# [EM] Which branch of mathematics does voting theory belong to?

Matthew Killebrew matkil4354 at ncpschools.org
Thu Dec 2 09:07:04 PST 2021

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On Thu, Dec 2, 2021 at 12:06 PM Colin Champion
<colin.champion at routemaster.app> wrote:

> To judge from the literature I would suppose that voting theory was part
> of first-order logic or of graph theory, but it seems clear that the
> right answer is Bayesian decision theory.
>
> This is easiest to see under a spatial model, but I think it’s perfectly
> general. We have vague prior information about the attributes of voters
> and candidates (eg. their positions in space) and about voter behaviour
> (how they will cast their ballots in the light of these attributes). We
> can condition this prior information on the observations contained in a
> set of ballots and thereby compute the posterior probability of any
> desired function of the voters' and candidates' attributes. Our aim is
> to identify the most representative candidate, where the degree of
> representativeness can be expressed through a loss function, and where,
> therefore, we will seek to identify the candidate whose posterior
> expected loss is the least. The prior knowledge of voters' positions can
> be thought of as a distribution of distributions, eg. the voters come
> from a mixture of three identical and equally weighted circular
> Gaussians whose means come from a further Gaussian.
>
> This is a constructive approach which in principle might be used to
> determine the winner of an election. We'd just need to integrate out all
> the unknowns to find the expected losses of the candidates. This was in
> essence the approach adopted by Good and Tideman in 1971 but not pursued
> further. The same view of voting theory underlies the empirical
> evaluations which have taken place subsequently: elections are sampled
> under a vague prior, and the results are assessed under an appropriate
> loss function. The only feature which conceals the decision-theoretic
> basis is the persistent use of the term 'utility' where 'loss' would be
> more correct.
>
> Unfortunately the constructive approach seems to be numerically
> intractable in cases of interest. If the number of voters was small, the
> observations would provide probabilistic information which could be
> integrated under the prior in the normal way. But as the number of
> voters increases, the information becomes increasingly deterministic -
> it degenerates to a set of equations. And therefore two cases arise.
> Either the equations fully determine the parameters of the voter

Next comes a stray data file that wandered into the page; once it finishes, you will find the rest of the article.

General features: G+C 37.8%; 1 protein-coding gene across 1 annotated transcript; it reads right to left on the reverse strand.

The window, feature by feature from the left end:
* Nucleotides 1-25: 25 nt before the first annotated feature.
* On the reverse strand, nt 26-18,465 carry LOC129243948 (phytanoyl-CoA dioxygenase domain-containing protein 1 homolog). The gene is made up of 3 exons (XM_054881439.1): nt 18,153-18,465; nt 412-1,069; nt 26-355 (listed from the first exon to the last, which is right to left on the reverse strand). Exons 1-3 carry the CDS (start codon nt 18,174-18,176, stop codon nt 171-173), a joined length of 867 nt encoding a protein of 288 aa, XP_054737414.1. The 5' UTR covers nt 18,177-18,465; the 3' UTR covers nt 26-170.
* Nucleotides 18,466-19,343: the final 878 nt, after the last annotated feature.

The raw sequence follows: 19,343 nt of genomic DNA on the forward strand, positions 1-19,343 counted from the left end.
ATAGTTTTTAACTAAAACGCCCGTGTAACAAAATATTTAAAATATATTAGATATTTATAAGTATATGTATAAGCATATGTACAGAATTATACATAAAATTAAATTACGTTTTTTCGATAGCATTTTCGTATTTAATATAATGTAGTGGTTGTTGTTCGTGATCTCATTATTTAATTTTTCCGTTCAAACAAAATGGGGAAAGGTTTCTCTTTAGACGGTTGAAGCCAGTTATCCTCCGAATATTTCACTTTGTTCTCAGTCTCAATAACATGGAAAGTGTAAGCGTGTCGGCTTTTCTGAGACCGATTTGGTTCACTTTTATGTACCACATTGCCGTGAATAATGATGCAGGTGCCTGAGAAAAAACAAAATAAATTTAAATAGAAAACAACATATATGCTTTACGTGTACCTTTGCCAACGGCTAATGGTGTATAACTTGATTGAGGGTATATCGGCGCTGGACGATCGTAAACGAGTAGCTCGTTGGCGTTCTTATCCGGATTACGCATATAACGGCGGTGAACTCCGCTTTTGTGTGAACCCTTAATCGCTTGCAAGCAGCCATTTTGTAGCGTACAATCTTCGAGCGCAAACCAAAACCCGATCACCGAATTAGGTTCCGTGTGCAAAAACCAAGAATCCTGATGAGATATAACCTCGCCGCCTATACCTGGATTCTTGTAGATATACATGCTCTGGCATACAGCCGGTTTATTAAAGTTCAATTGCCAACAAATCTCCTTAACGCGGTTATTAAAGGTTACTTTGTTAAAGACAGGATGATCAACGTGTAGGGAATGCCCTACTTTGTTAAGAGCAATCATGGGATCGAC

> distribution, in which case the prior almost drops out of the
> calculation; or the equations constrain the voter parameters to a curved
> manifold in which only the prior remains to be integrated.
>
> The former case was encountered by Good and Tideman, which is why their
> paper ended up as Bayesianism without the prior. Unfortunately their
> model (a single Gaussian) is too simple to be of interest, given the
> optimality of Condorcet methods under it.
>
> I say that the prior 'almost' drops out of the calculation because Good
> and Tideman's parameters have a degree of freedom which is independent
> of the information in the ballots. This lies in the radial distance of
> the three candidates from the centre of the circle whose circumference
> distance, and it may affect the candidates' losses, so it seems a
> suitable case for Bayesian treatment. But Good and Tideman adopt a
> squared-distance loss function, and under this loss function (and this
> function alone, I suspect) the radial distance is immaterial to the
> identity of the optimal candidate. (The authors claim that the same
> result applies to any loss function which depends solely on distance,
> but I believe this to be an error.) Thus Good - of all people - made the
> prior drop out completely.
>
> It would be more interesting to adopt a Gaussian mixture prior as
> sketched above. Even then we could perform nothing more than a
> computational thought experiment. A truly realistic model would have to
> allow for an arbitrary number of Gaussians in a space of any dimension,
> and incorporate valence and random effects, and would need to allow for
> tactical voting. It's hard to imagine any useful solution being obtainable.
>
> But if voting theory is an insoluble problem in Bayesian decision
> theory, then any voting method we encounter must be essentially ad hoc,
> even if it draws on bomb-proof reasoning from another branch of
> mathematics. At least we have the comfort of knowing that there is a
> rigorous method of evaluating the solutions which are proposed to us.
>
> CJC
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